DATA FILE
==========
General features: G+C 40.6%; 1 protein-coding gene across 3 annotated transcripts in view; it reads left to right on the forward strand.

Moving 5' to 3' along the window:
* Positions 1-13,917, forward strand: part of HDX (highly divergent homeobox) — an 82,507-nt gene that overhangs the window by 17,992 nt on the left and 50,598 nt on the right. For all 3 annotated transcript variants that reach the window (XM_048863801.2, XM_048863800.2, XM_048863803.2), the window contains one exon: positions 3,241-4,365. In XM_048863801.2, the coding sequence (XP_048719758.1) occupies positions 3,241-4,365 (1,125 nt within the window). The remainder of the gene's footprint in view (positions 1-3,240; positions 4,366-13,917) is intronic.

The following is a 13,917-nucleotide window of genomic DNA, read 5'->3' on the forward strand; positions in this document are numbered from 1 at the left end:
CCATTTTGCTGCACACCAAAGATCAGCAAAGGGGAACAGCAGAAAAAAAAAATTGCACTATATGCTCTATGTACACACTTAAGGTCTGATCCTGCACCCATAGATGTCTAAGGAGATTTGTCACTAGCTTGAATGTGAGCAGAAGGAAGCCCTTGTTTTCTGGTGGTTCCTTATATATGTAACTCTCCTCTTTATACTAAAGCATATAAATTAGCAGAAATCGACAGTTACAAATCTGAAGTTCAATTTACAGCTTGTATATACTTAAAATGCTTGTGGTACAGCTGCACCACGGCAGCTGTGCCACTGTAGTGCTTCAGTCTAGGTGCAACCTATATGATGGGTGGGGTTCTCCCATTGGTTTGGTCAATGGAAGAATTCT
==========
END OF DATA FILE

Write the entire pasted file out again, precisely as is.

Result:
General features: G+C 40.6%; 1 protein-coding gene across 3 annotated transcripts in view; it reads left to right on the forward strand.

Moving 5' to 3' along the window:
* Positions 1-13,917, forward strand: part of HDX (highly divergent homeobox) — an 82,507-nt gene that overhangs the window by 17,992 nt on the left and 50,598 nt on the right. For all 3 annotated transcript variants that reach the window (XM_048863801.2, XM_048863800.2, XM_048863803.2), the window contains one exon: positions 3,241-4,365. In XM_048863801.2, the coding sequence (XP_048719758.1) occupies positions 3,241-4,365 (1,125 nt within the window). The remainder of the gene's footprint in view (positions 1-3,240; positions 4,366-13,917) is intronic.

The following is a 13,917-nucleotide window of genomic DNA, read 5'->3' on the forward strand; positions in this document are numbered from 1 at the left end:
CCATTTTGCTGCACACCAAAGATCAGCAAAGGGGAACAGCAGAAAAAAAAAATTGCACTATATGCTCTATGTACACACTTAAGGTCTGATCCTGCACCCATAGATGTCTAAGGAGATTTGTCACTAGCTTGAATGTGAGCAGAAGGAAGCCCTTGTTTTCTGGTGGTTCCTTATATATGTAACTCTCCTCTTTATACTAAAGCATATAAATTAGCAGAAATCGACAGTTACAAATCTGAAGTTCAATTTACAGCTTGTATATACTTAAAATGCTTGTGGTACAGCTGCACCACGGCAGCTGTGCCACTGTAGTGCTTCAGTCTAGGTGCAACCTATATGATGGGTGGGGTTCTCCCATTGGTTTGGTCAATGGAAGAATTCT